One of the most common errors you will likely come across while surfing the internet is the 403 forbidden error.
This is an HTTP (Hypertext Transfer Protocol) error often displayed in many different forms on the browser. However, it usually looks something like this:
Whenever you see this error message, it simply means you have been denied permission to access a certain web page. No doubt this error can be upsetting!
But what if you are seeing this forbidden message on your WordPress website, and not on a random website? In this case, you must be eager to get this fixed as it is possible your readers are seeing the same error message.
Thankfully, 403 HTTP response error can be fixed! In this tutorial, we will show you how to do so. But first, we will dive a bit deeper to understand what this error message is all about.
In this article:
What is 403 Error?
From the technical point of view, 403 is an HTTP status error code. That is to say, it is one of the responses a web server throws up when there’s something wrong somewhere.
Whenever you see this error on a website, it indicates that the webserver is denying access to that site. This denial of access can be intentional or a mistake.
Sometimes, due to geographical location, you can be denied access to a website via 403 forbidden error. In such a case, it’s intentional. However, in other cases, this error can result from a faulty server configuration.
What Causes 403 Error?
Before troubleshooting any technical issue, it’s important to understand the root cause of it. Whenever you see 403 error on a website, it’s simply an indication that something is denying you access to that site.
That something could be:
- Absence of an index page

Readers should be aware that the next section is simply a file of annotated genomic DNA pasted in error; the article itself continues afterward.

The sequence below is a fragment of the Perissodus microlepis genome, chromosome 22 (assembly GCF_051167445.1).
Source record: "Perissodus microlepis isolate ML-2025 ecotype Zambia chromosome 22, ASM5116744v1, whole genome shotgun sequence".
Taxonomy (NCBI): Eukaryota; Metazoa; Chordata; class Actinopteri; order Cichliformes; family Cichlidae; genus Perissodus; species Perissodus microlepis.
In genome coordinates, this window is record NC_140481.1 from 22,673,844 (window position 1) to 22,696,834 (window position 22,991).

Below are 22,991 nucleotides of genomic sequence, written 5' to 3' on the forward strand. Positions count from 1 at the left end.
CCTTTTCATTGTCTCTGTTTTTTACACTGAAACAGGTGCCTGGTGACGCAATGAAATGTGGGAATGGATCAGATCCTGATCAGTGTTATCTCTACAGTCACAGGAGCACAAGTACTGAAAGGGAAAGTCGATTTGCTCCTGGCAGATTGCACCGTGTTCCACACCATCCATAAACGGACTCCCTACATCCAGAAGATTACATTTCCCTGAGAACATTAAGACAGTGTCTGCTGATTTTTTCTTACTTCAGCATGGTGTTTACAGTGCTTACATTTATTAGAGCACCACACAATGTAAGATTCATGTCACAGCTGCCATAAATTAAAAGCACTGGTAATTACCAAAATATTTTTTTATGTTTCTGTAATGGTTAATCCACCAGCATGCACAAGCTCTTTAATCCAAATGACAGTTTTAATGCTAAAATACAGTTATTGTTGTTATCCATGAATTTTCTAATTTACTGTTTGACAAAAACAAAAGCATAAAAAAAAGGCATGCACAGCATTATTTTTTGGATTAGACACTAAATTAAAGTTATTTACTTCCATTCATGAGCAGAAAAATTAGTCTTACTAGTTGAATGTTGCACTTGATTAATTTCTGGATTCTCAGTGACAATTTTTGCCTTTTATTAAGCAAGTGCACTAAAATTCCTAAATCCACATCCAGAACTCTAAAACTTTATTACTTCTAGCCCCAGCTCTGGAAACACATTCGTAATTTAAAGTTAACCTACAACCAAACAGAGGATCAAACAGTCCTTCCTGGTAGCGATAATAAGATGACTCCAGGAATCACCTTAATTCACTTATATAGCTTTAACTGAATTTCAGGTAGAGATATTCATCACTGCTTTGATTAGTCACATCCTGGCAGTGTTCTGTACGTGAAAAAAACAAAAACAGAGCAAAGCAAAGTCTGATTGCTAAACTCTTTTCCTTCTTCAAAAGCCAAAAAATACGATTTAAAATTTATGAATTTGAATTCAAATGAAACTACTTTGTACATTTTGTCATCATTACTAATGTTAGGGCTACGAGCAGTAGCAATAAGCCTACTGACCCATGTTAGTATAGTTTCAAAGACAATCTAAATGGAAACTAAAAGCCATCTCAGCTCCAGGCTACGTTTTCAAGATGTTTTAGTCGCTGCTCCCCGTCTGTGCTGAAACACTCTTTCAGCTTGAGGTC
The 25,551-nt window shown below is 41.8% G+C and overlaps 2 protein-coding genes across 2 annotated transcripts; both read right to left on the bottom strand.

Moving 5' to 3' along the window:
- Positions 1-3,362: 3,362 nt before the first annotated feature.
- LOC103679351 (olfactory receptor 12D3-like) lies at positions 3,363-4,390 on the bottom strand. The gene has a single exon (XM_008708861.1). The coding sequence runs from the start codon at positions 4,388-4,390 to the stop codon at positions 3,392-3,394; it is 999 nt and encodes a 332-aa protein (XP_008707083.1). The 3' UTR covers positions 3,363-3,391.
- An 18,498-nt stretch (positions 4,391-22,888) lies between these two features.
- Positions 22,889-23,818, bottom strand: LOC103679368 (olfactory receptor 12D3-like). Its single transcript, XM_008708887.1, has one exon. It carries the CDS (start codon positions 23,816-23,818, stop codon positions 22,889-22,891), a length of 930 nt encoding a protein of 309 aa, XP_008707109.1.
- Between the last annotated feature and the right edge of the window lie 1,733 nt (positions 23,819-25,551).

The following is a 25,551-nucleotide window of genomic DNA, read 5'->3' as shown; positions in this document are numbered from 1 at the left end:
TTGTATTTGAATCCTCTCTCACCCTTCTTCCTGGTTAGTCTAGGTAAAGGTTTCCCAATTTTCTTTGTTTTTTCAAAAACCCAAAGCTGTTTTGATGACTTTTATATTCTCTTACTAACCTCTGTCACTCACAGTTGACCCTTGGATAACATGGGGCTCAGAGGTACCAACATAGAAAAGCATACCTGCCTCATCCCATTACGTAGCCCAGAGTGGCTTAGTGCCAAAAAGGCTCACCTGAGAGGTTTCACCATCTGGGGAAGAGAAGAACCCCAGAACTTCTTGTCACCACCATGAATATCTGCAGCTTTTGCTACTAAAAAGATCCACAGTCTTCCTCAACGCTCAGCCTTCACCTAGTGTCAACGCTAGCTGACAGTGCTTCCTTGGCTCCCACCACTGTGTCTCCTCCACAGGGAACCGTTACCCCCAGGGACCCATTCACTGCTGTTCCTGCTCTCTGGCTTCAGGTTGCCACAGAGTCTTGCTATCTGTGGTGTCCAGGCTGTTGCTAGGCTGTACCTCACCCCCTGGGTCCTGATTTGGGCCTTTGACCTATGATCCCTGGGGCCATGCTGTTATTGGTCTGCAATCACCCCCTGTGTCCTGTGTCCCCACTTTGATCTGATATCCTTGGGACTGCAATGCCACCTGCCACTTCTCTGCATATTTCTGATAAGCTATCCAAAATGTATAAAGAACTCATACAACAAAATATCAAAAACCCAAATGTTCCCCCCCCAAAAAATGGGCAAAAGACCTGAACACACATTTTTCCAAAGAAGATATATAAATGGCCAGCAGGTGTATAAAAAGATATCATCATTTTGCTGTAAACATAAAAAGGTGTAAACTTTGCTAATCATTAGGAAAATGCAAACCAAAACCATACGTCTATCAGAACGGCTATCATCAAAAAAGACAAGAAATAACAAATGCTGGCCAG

- Corrupted/absent htaccess file
- Wrongly configured file and folder permission
- Empty website directory
- Blocked IP address
Now you’ve seen the possible causes of 403, let’s show you methods for fixing the error.
How to Fix 403 Forbidden Error
If you are currently seeing this error on your WordPress website, here are a couple of things you can do to fix it.
Check if The URL is Typed Properly
Let’s say you are trying to access a website, but you mistakenly typed the domain name wrongly. You will very likely get a 403 error message.
For example, instead of https://example.com you typed https:://example.com, you will run into accessibility problems.
So, check to see there are no errors in the URL you typed.
Clear Your Browser’s Cache
Clearing your browser’s cache can also help fix this problem, especially if it’s temporary. To do so, hold down Shift + Ctrl + Delete keys simultaneously on the PC.
Then, select All time from Time range (or a time range since you started seeing this error). Finally, click Clear Data.
Uninstall Any Recently Installed Plugin
At times, a poorly coded plugin can cause you to see access denied error message on your website. If you started noticing this error shortly after installing a certain plugin, the best thing you can do is to uninstall it right away.
Side note about the guide linked above: If you want to disable a particular plugin, open the plugins folder, locate that plugin, and rename the folder.
However, if nothing improves after uninstalling the recently installed plugin, you would need to disable all active plugins. Again, follow the guide above if you cannot access wp-admin.
Next, refresh your site to see if the error has cleared. If you no longer see the error, it’s indicative there is a problematic plugin on your website.